Key scuttles move to change smacking law

NZ Herald Aug 27, 2009

Prime Minister John Key moved swiftly yesterday to stop a new smacking bill going beyond its first reading and reigniting a debate he believed could consume Parliament. He is confident his move will not be seen as thumbing his nose at the 87.4 per cent of voters in the citizens-initiated referendum who did not support the present smacking law. By coincidence, a measure legalising smacking was drawn from a ballot of 29 private members’ bills yesterday, less than a week after the referendum. The bill is in the name of Act MP John Boscawen, and its first reading debate and vote are likely to be on September 23. The present legislation outlaws smacking for punishment or correction but says the police should not prosecute minor transgressions. Mr Boscawen’s bill would allow smacking for correction and define the type of force that could be used. Act’s five votes and National’s 58 would be enough to send it to a select committee, re-opening the debate that gripped the country in 2007.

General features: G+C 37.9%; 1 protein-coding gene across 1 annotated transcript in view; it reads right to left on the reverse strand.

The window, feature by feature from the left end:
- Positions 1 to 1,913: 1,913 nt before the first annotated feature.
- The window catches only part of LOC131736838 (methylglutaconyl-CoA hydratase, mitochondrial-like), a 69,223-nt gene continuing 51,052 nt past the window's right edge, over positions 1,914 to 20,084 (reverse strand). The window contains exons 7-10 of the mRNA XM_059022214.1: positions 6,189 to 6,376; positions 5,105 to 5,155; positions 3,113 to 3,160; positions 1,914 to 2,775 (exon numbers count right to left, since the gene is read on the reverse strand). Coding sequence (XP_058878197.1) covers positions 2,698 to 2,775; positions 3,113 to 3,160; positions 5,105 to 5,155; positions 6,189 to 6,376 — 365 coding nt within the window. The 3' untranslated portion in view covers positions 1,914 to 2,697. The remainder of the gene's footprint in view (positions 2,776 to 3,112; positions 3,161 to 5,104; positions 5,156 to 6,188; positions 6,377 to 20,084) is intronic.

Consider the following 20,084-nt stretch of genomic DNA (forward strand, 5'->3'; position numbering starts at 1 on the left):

* The Boscawen bill
Would allow smacking for the purposes of correcting a child’s behaviour.
Defines unreasonable force as force that causes the child to suffer an injury that is “more than transitory and trifling”; is inflicted by any weapon, tool or implement; and is inflicted by cruel or degrading means.
The term “transitory and trifling” is already established in common law to mean force that causes redness for more than a few minutes, or bruising.
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